Washington state health regulators voted overwhelmingly on Wednesday to impose a temporary ban on the sale of flavored tobacco and marijuana vaporizer products, making it the second state after Massachusetts to ban cannabis vapes in some form.
The Washington Board of Health voted 7-1 in favor of adopting the 120-day emergency ban, which is set to take effect Thursday.
The board’s decision to target flavored vaporizer cartridges is expected to have a significant impact on the Washington state market for marijuana vape products, particularly manufacturers and retailers that make and sell the accessories.
According to data provided by Seattle-based data analytics company Headset, at least five of the top-15 selling cannabis vape cartridges in Washington state in 2019 have been flavored.
Last month, Massachusetts became the first state to target vaporizers, banning the sale of all cannabis and tobacco vaping products for four months.
In September, Washington state Gov. Jay Inslee ordered health officials to impose an emergency ban on flavored vaping products for both e-cigarettes and those containing THC.
The Board of Health used its emergency authority at its meeting Wednesday to follow through on the governor’s order.
Regulators can choose to renew the ban beyond the 120 days.
The ban gives state legislators the leeway to take up the vaping issue in 2020.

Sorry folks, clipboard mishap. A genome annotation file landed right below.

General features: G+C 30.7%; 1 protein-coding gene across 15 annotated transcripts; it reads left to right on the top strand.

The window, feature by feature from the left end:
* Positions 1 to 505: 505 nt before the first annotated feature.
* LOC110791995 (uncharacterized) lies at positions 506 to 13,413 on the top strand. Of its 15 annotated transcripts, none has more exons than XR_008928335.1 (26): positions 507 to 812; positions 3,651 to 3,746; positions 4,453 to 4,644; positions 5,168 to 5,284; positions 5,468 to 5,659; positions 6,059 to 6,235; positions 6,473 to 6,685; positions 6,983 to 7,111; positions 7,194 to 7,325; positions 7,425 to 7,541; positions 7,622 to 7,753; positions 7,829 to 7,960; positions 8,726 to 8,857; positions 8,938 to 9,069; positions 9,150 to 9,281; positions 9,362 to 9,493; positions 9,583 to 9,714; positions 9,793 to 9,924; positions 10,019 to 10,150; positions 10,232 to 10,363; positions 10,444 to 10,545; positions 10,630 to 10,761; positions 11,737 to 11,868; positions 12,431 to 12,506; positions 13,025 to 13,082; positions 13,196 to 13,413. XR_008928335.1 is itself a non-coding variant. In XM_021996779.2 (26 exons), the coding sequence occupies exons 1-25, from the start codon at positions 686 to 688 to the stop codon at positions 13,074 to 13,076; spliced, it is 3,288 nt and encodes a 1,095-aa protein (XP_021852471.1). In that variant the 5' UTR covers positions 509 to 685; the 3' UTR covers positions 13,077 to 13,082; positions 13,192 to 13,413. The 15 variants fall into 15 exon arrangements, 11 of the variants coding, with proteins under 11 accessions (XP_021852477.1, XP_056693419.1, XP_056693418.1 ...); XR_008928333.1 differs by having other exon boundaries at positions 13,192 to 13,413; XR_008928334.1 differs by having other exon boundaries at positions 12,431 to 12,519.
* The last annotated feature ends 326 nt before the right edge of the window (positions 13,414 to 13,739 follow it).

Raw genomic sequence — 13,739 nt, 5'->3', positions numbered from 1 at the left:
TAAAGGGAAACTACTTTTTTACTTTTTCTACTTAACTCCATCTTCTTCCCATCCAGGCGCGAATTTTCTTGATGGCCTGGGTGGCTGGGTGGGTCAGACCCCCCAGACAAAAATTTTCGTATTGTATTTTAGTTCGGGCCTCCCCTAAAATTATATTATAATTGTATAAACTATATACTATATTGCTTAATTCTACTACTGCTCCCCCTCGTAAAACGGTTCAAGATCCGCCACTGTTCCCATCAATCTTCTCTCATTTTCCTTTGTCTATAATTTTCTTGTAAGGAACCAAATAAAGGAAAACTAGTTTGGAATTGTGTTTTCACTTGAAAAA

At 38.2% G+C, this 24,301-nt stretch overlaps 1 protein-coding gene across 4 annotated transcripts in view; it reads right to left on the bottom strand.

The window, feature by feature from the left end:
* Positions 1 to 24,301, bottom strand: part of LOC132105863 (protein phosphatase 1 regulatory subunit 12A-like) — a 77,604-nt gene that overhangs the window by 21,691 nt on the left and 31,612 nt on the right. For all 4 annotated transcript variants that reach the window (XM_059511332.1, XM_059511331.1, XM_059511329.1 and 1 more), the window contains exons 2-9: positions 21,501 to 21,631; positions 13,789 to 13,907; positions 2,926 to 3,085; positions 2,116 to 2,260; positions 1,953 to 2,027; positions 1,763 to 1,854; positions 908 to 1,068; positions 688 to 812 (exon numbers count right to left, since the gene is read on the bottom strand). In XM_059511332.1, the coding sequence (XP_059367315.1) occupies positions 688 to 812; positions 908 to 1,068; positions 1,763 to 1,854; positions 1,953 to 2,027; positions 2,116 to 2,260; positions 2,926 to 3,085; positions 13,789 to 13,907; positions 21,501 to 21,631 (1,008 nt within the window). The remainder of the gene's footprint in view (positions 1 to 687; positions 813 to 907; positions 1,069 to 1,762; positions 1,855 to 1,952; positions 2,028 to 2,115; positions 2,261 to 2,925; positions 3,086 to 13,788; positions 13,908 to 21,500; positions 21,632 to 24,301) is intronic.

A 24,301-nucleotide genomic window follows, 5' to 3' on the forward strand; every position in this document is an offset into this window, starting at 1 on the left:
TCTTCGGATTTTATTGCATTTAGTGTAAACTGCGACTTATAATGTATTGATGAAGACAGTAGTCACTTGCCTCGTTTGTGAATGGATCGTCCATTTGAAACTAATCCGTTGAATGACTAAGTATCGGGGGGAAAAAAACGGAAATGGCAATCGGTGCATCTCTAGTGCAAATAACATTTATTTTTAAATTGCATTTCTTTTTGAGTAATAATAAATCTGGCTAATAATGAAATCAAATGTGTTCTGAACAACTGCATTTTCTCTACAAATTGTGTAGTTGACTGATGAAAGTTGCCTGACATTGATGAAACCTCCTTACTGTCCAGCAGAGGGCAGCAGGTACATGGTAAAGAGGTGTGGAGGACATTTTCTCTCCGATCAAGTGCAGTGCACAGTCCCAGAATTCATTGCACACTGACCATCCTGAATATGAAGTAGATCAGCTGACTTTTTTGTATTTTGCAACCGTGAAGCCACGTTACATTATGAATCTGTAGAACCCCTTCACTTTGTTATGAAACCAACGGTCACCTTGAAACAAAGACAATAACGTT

@WASBOH voted to adopt the emergency rule that will ban the sale of flavored vaping products, including flavored THC vapor products, in WA. The rule is effective for 120 days and becomes effective immediately upon filing w/ the code reviser’s office. pic.twitter.com/LwHZEGzDkQ
— WA Board of Health (@WASBOH) October 9, 2019
“A flavor ban is a prudent preventative step to help reduce youth access and use of vapor products during this outbreak,” according to the Board of Health’s website.
The cannabis industry is reeling after a health crisis that has led to roughly two dozen people dead and more than a thousand sickened by vaping products.
Washington state regulators define “flavored” as anything other than the “taste or aroma of tobacco or marijuana.”
Oils flavored with marijuana- or hemp-derived terpenes that are part of the licensed, tested supply chain are not covered by the ban.
Banned flavors include but are not limited to:
- All fruit
- Alcoholic beverage
Research Editor Eli McVey contributed to this story.
Bart Schaneman can be reached at [email protected]
For more of Marijuana Business Daily’s ongoing coverage of the vaping crisis, click here.